Columbia said the board’s plan would limit the size of new facilities to 662,000 square feet and make no allowance for lab space. In its FEIS, the school said that “none of the sites considered adequate [by Community Board 9 Manhattan] for new construction of university use could yield the floor plates and size appropriate for the academic research buildings.”
Columbia said it prefers to build lab space within rectangular floor plates of 25,000 square feet — a size Community Board 9 Manhattan considers too large for the neighborhood.
The board and other groups critical of the rezoning plan insist they are not opposed to Columbia expanding, but rather seek a smaller redevelopment and a greater voice in shaping it. Opponents have also expressed fears that the state and city government will employ eminent domain statutes to condemn their properties, and claim that the project will eventually cause property values and rents to rise, thereby forcing residents to relocate.
Robert Kasdin, senior executive vice president of Columbia, said the university now either owns or is under contract to acquire 70 percent of its proposed zone; another 20 percent is owned by the state or city governments, the Metropolitan Transportation Authority, or electric utility Consolidated Edison. The remaining 10 percent consists of commercial properties owned by three owners that have resisted selling to Columbia.
Columbia has promised to relocate residents of about 130 apartments now living within the project zone to “high-quality, alternative affordable housing” within the community.
Scott Bullock, senior attorney with the Institute for Justice, which opposes eminent domain for private redevelopment projects, told BioRegion News that critics of Columbia’s plan cite the notion that New York City and New York State officials are more willing than other city or state governments to condemn land for redevelopment projects.
According to Bullock, state law encourages eminent domain: Property owners challenging a condemnation must attend an early hearing and testify against the use of the statute or lose the right to challenge a redevelopment. Every other US state allows owners to fight redevelopers in state courts.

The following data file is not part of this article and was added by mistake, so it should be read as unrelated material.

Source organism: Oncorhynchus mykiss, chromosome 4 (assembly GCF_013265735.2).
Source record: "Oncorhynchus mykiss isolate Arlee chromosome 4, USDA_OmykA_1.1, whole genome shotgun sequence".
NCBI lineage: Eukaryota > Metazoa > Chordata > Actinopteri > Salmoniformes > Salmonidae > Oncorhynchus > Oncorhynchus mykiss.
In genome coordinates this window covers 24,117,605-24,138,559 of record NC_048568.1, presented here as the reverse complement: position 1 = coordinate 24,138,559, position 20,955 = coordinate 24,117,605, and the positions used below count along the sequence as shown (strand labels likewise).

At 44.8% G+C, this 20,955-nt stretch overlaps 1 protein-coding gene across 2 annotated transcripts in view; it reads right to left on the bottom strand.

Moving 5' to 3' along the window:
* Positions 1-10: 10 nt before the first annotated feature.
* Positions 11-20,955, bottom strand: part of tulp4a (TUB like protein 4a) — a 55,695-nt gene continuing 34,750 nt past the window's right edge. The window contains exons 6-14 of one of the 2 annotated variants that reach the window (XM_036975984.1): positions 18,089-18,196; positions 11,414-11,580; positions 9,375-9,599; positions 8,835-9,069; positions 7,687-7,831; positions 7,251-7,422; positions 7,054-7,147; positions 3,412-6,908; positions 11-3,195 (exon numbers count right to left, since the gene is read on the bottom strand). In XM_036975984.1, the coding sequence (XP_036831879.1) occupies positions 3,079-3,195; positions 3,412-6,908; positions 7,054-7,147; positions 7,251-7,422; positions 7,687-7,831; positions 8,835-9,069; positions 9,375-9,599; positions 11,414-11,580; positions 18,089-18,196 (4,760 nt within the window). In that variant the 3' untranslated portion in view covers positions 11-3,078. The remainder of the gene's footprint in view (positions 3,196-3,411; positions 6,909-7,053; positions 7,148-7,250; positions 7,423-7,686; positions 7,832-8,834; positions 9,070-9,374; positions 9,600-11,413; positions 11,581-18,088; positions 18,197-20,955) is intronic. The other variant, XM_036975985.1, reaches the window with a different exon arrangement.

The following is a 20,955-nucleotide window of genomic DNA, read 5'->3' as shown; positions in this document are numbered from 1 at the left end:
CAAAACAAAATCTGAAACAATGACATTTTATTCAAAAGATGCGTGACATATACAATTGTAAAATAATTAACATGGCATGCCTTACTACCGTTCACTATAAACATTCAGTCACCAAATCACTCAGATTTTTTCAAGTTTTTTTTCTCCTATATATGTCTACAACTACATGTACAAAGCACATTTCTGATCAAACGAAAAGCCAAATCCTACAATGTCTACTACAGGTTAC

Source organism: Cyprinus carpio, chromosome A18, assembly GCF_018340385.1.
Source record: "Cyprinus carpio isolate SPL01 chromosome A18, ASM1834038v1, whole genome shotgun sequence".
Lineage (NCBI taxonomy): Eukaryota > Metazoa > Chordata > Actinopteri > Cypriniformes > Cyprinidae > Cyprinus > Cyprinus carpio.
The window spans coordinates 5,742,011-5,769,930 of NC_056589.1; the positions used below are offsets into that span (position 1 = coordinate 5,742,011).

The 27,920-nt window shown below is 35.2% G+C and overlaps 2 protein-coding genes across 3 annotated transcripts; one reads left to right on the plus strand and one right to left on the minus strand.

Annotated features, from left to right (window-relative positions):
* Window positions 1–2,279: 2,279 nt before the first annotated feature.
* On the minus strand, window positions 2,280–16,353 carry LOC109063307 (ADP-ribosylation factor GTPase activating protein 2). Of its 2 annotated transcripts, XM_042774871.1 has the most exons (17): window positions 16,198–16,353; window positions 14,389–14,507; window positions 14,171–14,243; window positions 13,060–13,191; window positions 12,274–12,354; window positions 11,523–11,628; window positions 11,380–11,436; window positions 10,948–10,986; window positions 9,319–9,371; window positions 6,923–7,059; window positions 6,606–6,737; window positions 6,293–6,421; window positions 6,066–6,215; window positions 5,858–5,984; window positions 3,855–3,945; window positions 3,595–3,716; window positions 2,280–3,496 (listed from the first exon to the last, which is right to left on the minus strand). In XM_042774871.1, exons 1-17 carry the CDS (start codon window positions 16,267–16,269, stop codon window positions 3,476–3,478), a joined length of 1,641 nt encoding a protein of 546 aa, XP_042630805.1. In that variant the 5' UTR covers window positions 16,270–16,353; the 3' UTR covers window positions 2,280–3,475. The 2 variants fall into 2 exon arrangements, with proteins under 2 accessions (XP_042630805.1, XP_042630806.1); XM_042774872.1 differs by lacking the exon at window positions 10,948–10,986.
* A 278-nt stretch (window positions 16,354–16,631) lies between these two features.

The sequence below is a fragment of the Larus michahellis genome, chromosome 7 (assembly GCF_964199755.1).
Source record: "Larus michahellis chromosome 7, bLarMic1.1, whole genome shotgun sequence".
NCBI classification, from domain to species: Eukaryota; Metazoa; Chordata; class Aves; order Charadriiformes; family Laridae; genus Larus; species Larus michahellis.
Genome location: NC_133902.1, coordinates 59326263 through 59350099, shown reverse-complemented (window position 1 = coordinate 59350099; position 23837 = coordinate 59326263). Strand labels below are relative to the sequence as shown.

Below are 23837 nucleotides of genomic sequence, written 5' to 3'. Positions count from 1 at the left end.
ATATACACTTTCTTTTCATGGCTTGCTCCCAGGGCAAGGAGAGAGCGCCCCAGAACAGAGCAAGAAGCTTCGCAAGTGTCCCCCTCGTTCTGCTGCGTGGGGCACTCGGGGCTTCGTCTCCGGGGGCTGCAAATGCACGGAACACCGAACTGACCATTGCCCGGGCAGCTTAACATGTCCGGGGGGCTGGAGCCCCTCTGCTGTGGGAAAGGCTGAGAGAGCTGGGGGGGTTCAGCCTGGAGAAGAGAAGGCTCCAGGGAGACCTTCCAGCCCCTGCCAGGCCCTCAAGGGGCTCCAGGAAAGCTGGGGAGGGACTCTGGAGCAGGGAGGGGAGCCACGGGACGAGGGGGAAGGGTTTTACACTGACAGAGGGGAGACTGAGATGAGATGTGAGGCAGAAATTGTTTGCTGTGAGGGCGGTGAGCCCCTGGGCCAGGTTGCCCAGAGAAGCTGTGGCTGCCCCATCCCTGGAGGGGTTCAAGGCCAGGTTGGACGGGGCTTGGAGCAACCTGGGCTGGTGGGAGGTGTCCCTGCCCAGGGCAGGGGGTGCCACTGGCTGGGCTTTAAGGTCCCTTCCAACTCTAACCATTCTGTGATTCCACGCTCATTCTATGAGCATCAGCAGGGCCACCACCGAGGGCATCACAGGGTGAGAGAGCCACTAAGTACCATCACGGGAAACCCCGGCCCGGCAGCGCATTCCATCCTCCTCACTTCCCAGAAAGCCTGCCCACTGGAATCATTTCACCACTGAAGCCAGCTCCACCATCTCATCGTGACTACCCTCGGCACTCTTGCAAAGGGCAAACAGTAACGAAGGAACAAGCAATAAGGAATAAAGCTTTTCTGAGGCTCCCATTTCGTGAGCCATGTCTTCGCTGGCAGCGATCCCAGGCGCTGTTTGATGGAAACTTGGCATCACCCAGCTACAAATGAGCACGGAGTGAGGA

Also, only since 2004 has New York State required redevelopers to notify existing property owners personally, rather than through a newspaper legal ad, of any plans that might cost them their property. And New York is one of just eight states not to enact new laws favoring property owners in the two years since the US Supreme Court upheld eminent domain for public-private redevelopment projects.
“I think that’s testament to the very powerful institutions and players that benefit from eminent domain and do not want to see the law changed,” Bullock said. “New York is a state in vital need of reform. It gives incredibly broad powers to government to take property for private development projects.”
Attempting to respond to community concerns, Manhattan Borough President Scott Stringer worked out his own agreement with Columbia in September. In it, Columbia said it would create a Community Information, Opportunities and Resources Center to inform residents about jobs, construction, and new housing; set aside $11.25 million toward 25 years of upkeep for a new waterfront park and $4 million for legal aid services to tenants facing unlawful eviction or harassment; and create a $20 million fund to finance below-market “affordable” housing development in the neighborhood.
Stringer spokeswoman Carmen Boon said the fund, which isn't set yet, is not a formal “community benefits agreement” like those obligating developers to a series of neighborhood projects. Kasdin said the university is negotiating a CBA with the public-private West Harlem Local Development Corp. and local elected officials.
In any event, critics of the project dismiss it as insufficient, arguing that with 1,100 housing units needed in the neighborhood the fund would only have $18,000 available to chip in toward new units. Columbia counters that the fund would leverage several multiples of its value in investment by developers, as well as its promise to develop 820 new housing units within the boundaries of Community Board 9 Manhattan, as well as 159 units for graduate students on land it owns two miles north of the proposed rezone.
Columbia University has touted several projected economic benefits of its $7 billion Manhattanville mixed-use mega-project:
- The equivalent of 1,200 full-time construction jobs per year for 22 years.
- Almost $10.7 billion in economic activity statewide through construction, of which about $9.4 billion would occur in New York City.
- Upon completion, $2 billion a year in economic activity, $1.74 billion of that in New York City.
- 7,086 permanent jobs — 6,399 within Columbia's mixed-use project, 687 outside but still within the new zone.
- Another 3,960 permanent jobs within New York City.